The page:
The transformation of AOL from subscription-based access provider to ad-supported media company is progressing as planned, according to Time Warner execs.
In a conference call with investors Thursday, Dick Parsons, Time Warner chairman and CEO, said he was “encouraged by the early progress of AOL” in the last quarter. A “significant” number of users have converted from paid subscribers to free ones, while maintaining similar levels of usage, he said. The company has even signed up more new users for its free service than they had expected, both former AOL users returning to the company and brand new ones.
Most importantly, the company has been able to monetize the pageviews of those users. Revenue per thousand pageviews grew by 60 percent year-to-year. Ad sales at AOL rose to $479 million, a 46-percent gain over the $328 million of the year-ago quarter. As planned, the company lost revenue from subscriptions, dipping 13 percent year-to-year to $1.45 million. But the strong ad sales gains kept overall revenue at AOL just 3 percent down year-to-year, at $1.98 million.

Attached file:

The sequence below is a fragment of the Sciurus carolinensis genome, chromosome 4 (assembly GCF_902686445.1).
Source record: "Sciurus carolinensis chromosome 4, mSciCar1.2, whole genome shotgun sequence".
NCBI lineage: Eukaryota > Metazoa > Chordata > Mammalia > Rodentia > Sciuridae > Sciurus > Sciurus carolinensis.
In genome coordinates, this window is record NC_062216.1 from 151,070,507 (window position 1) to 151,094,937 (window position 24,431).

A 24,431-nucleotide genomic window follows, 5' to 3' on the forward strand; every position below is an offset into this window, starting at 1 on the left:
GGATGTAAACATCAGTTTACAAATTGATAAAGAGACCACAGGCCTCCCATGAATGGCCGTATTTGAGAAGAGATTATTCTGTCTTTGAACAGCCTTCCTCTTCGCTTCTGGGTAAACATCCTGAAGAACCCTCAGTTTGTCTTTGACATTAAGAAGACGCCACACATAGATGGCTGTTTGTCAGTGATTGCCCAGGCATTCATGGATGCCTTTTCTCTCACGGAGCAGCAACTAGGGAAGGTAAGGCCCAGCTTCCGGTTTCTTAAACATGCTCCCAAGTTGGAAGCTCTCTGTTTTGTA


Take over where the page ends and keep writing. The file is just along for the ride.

At Time Warner, revenues for the quarter rose 7 percent to $10.9 billion, led by growth in its cable systems and TV networks. Adjusted earnings per share rose 12 percent to $0.19 in the quarter.
AOL has been working on several fronts to execute the plan, announced in early August, to stop charging users for software and to turn its attention to building its advertising program. This quarter, more than 1.5 million paid users migrated to the free service. AOL ended the quarter with 2.5 million fewer paid subscribers than the previous quarter, and 4.9 million fewer than the year before.
The company is focused on building up its free subscriber base, since those members account for the bulk of pageviews, and thus ad impressions, across its network, despite making up a smaller portion of visitors. During the quarter, AOL averaged 112 million unique visitors a month, with 145 million average monthly pageviews per unique visitor.
It closed the deal on a $365 million sale of its access business in France this week, and expects to close a $688 million deal for its U.K. Internet access business and $870 million in Germany in the next few months.
Recent rumblings in the press that Time Warner might sell AOL have likely resulted from misunderstandings, according to Parsons.
“AOL is a core asset of our company. In every division, we earn revenue from content, subscriptions, or advertising. AOL is big in one of the three revenue-driving streams we fish in,” Parsons said.
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